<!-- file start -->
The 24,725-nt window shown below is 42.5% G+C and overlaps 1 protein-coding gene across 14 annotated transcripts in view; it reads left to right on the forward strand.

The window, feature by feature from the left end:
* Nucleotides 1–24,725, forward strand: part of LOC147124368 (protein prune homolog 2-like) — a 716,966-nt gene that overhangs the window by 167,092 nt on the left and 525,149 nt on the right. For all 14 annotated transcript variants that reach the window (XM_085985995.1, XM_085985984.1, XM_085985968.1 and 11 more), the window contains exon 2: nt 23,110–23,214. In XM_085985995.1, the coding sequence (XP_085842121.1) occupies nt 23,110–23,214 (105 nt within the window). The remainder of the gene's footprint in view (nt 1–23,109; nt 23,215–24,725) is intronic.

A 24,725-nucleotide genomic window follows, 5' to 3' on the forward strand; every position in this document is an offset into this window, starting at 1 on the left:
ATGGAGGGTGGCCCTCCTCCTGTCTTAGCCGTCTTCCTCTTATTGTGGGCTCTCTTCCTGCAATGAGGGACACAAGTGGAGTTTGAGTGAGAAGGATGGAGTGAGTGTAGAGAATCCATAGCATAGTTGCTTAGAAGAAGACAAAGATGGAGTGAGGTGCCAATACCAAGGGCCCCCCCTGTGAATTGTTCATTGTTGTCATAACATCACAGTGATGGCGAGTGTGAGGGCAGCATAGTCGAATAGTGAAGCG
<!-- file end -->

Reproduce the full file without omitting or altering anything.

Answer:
The 24,725-nt window shown below is 42.5% G+C and overlaps 1 protein-coding gene across 14 annotated transcripts in view; it reads left to right on the forward strand.

The window, feature by feature from the left end:
* Nucleotides 1–24,725, forward strand: part of LOC147124368 (protein prune homolog 2-like) — a 716,966-nt gene that overhangs the window by 167,092 nt on the left and 525,149 nt on the right. For all 14 annotated transcript variants that reach the window (XM_085985995.1, XM_085985984.1, XM_085985968.1 and 11 more), the window contains exon 2: nt 23,110–23,214. In XM_085985995.1, the coding sequence (XP_085842121.1) occupies nt 23,110–23,214 (105 nt within the window). The remainder of the gene's footprint in view (nt 1–23,109; nt 23,215–24,725) is intronic.

A 24,725-nucleotide genomic window follows, 5' to 3' on the forward strand; every position in this document is an offset into this window, starting at 1 on the left:
ATGGAGGGTGGCCCTCCTCCTGTCTTAGCCGTCTTCCTCTTATTGTGGGCTCTCTTCCTGCAATGAGGGACACAAGTGGAGTTTGAGTGAGAAGGATGGAGTGAGTGTAGAGAATCCATAGCATAGTTGCTTAGAAGAAGACAAAGATGGAGTGAGGTGCCAATACCAAGGGCCCCCCCTGTGAATTGTTCATTGTTGTCATAACATCACAGTGATGGCGAGTGTGAGGGCAGCATAGTCGAATAGTGAAGCG